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SELECTBIO Conferences Clinical Applications & Clinical Translation of Tissue Engineering

Clinical Applications & Clinical Translation of Tissue Engineering Agenda

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Clinical Applications & Clinical Translation of Tissue Engineering | Emerging Themes and Technologies in Tissue Engineering and Bioprinting | 

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Monday, 9 February 2015

Session Title: Tissue Engineering into the Clinic -- Challenges and Opportunities

Session Chair: Todd McAllister, Ph.D., President & CEO, Cytograft Tissue Engineering, Inc.


Stephen BadylakKeynote Presentation

ECM-Mediated Functional Tissue Reconstruction
Stephen Badylak, Professor/Deputy Director, University of Pittsburgh, United States of America


Todd McAllisterKeynote Presentation

Commercialization Challenges in Regenerative Medicine: How do we fund companies that take decades to develop successful clinical treatments?
Todd McAllister, President & CEO, Cytograft Tissue Engineering, Inc., United States of America

Few people would doubt the potential of cell-based therapies and Regenerative Medicine.  Despite the promise of the field, however, few companies have been able to harness the power of the cell and translate that into a successful commercial venture.  As an increasing number of clinical and commercial successes are being demonstrated, what lessons can be learned?  Specific successes and failures will be discussed in an effort to identify common elements that can push your company toward not just clinical success, but commercial success as well.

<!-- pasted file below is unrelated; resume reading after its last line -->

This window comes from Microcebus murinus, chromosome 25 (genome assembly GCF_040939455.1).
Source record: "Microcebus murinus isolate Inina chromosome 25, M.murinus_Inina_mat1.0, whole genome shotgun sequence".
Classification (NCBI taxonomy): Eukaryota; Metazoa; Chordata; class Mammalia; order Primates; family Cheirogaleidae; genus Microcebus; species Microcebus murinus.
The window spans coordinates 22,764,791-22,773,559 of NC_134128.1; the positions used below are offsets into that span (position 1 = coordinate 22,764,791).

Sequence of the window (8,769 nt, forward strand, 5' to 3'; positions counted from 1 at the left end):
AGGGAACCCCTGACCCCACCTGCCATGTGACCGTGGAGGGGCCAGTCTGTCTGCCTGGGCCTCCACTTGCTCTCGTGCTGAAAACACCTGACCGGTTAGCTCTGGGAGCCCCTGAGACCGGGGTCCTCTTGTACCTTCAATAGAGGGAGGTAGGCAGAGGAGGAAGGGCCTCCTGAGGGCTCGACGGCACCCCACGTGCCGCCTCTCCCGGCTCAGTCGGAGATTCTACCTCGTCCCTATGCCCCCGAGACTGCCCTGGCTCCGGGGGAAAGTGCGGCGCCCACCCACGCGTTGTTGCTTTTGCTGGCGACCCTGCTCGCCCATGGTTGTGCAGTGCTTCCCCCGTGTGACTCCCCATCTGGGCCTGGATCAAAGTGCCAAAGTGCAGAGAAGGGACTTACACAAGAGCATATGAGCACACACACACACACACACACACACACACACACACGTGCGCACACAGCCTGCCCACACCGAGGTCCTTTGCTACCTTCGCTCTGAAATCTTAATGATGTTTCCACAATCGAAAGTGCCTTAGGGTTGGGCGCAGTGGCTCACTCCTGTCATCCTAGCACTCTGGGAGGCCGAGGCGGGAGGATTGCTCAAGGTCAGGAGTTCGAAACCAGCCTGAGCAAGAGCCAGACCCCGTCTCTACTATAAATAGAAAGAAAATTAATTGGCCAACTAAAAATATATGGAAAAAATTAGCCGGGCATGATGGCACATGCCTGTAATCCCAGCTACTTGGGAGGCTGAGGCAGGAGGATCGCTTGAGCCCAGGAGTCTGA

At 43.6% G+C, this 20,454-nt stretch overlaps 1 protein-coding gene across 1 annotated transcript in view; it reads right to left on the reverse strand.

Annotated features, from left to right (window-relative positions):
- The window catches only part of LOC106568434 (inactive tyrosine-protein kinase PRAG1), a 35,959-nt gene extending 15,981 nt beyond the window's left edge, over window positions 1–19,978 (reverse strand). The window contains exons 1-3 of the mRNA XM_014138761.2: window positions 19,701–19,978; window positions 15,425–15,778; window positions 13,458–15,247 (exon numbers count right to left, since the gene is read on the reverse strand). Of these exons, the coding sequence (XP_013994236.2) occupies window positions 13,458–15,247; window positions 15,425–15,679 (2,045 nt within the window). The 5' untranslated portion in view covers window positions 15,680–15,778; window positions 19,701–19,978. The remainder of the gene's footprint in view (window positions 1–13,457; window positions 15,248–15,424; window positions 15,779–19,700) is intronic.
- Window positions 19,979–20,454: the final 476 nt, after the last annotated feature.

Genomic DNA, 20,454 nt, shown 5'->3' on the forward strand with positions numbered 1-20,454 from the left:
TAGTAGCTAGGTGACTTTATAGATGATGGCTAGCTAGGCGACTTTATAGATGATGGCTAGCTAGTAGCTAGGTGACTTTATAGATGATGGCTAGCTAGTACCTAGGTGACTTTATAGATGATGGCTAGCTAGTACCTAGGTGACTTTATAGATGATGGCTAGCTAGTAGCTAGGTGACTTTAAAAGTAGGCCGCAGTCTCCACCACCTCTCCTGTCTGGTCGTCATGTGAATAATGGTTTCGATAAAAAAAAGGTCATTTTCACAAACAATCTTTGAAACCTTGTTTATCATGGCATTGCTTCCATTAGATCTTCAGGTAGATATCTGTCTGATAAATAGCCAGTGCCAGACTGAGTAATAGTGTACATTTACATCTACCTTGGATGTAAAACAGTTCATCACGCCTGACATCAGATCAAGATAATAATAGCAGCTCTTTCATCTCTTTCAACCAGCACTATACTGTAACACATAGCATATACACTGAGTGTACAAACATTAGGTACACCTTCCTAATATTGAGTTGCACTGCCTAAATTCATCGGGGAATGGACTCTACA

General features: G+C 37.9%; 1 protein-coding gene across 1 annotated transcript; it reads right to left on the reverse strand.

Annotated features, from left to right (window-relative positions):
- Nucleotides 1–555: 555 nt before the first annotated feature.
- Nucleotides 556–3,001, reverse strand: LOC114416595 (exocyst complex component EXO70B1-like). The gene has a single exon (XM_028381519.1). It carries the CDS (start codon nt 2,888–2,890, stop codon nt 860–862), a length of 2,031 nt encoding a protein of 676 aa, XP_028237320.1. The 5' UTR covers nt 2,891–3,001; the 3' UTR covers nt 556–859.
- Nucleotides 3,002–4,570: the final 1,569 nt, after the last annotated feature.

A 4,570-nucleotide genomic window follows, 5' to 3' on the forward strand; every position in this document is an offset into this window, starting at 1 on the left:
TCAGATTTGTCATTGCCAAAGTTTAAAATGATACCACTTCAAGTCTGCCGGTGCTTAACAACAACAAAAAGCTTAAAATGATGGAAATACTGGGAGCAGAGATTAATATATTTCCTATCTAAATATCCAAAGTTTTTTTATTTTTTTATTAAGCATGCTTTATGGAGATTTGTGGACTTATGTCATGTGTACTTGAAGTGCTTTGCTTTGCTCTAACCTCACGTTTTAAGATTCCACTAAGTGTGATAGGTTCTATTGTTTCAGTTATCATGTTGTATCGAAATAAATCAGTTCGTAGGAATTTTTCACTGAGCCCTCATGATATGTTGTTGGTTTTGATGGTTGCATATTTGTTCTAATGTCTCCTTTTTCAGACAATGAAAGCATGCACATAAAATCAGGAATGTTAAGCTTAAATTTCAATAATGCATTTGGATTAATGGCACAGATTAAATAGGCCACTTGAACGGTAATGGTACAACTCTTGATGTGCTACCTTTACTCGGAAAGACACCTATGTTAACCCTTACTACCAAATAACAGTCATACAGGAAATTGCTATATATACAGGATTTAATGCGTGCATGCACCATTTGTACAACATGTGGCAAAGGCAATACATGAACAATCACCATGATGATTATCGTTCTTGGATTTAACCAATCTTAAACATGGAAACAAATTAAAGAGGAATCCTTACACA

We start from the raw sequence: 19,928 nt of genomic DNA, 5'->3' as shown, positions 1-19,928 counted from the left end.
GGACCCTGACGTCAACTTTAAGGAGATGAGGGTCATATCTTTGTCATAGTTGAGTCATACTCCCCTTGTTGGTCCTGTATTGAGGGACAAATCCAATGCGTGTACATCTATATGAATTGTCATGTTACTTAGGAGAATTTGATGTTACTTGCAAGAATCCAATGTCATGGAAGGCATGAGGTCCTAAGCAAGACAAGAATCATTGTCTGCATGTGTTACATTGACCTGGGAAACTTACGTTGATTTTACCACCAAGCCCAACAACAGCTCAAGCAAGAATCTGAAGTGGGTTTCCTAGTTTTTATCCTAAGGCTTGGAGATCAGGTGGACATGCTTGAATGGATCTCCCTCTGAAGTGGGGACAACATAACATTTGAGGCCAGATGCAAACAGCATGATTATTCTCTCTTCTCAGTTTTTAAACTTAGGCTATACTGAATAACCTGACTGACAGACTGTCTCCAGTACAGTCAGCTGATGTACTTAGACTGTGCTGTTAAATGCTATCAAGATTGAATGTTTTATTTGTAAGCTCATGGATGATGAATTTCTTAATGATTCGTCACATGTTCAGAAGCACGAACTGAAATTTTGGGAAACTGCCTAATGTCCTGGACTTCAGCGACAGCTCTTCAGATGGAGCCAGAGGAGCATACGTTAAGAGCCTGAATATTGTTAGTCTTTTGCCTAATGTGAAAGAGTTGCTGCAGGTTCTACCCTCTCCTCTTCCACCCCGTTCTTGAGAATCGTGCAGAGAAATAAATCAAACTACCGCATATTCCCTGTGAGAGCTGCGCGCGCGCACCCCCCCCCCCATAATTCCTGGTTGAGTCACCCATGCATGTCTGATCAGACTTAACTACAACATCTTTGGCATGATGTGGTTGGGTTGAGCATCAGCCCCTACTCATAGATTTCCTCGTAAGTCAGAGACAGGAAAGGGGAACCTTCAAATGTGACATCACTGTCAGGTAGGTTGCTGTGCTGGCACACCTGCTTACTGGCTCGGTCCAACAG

Coffee Break, Networking, Exhibit and Poster Viewing


Using Microfluidics to Grow Perfusable Vascular Networks
Roger Kamm, Cecil and Ida Green Distinguished Professor of Biological and Mechanical Engineering, Massachusetts Institute of Technology (MIT), United States of America

For years, one of the major hurdles in the creation of engineered tissues was the unmet need for a microvascular network.  Recently, several groups have reported the development of microfluidic systems incorporating 3D co-culture of endothelial cells and fibroblasts to produce perfusable networks of microvessels, paving the way for more complex systems with other cell types for specific organ or tissue functions.  These in vitro systems can be maintained long-term, raising the prospect of generating complete tissues in vitro for various purposes including organs for implantation or non-medical applications.  Several challenges yet need to be addressed, including the control of network morphology and stabilization of the networks once established. Both the current state-of-the-art and the directions of future research will be addressed.


Microfluidic Microvasculature for Tissue Engineering
Rong Fan, Harold Hodgkinson Professor of Biomedical Engineering, Yale University, United States of America

A major challenge in tissue engineered organ transplantation is revascularization. How to fabricate a perfusable microvascular network in neotissue to support the tissue growth in vivo is crucial. We are working to address this problem by developing a two-step approach for synthesizing neotissues with perfusable microvasculature. First we use a microfluidic system to create a large-scale endothelialized microvessels that can be retrieved to form a free-standing microvascular network. Second, this microvascular network is used as a template to seed perivascular and tissue specific cells to grow neotissues. This modular approach is generic and versatile for the potential application to a range of functional tissues including liver, bone, and pancreatic tissues.


Bottom-up Engineering of Bio-artificial 3D-Tissues on Microfluidic Chip for Organ Regeneration
Sang Hoon Lee, Professor, Korea University, Korea South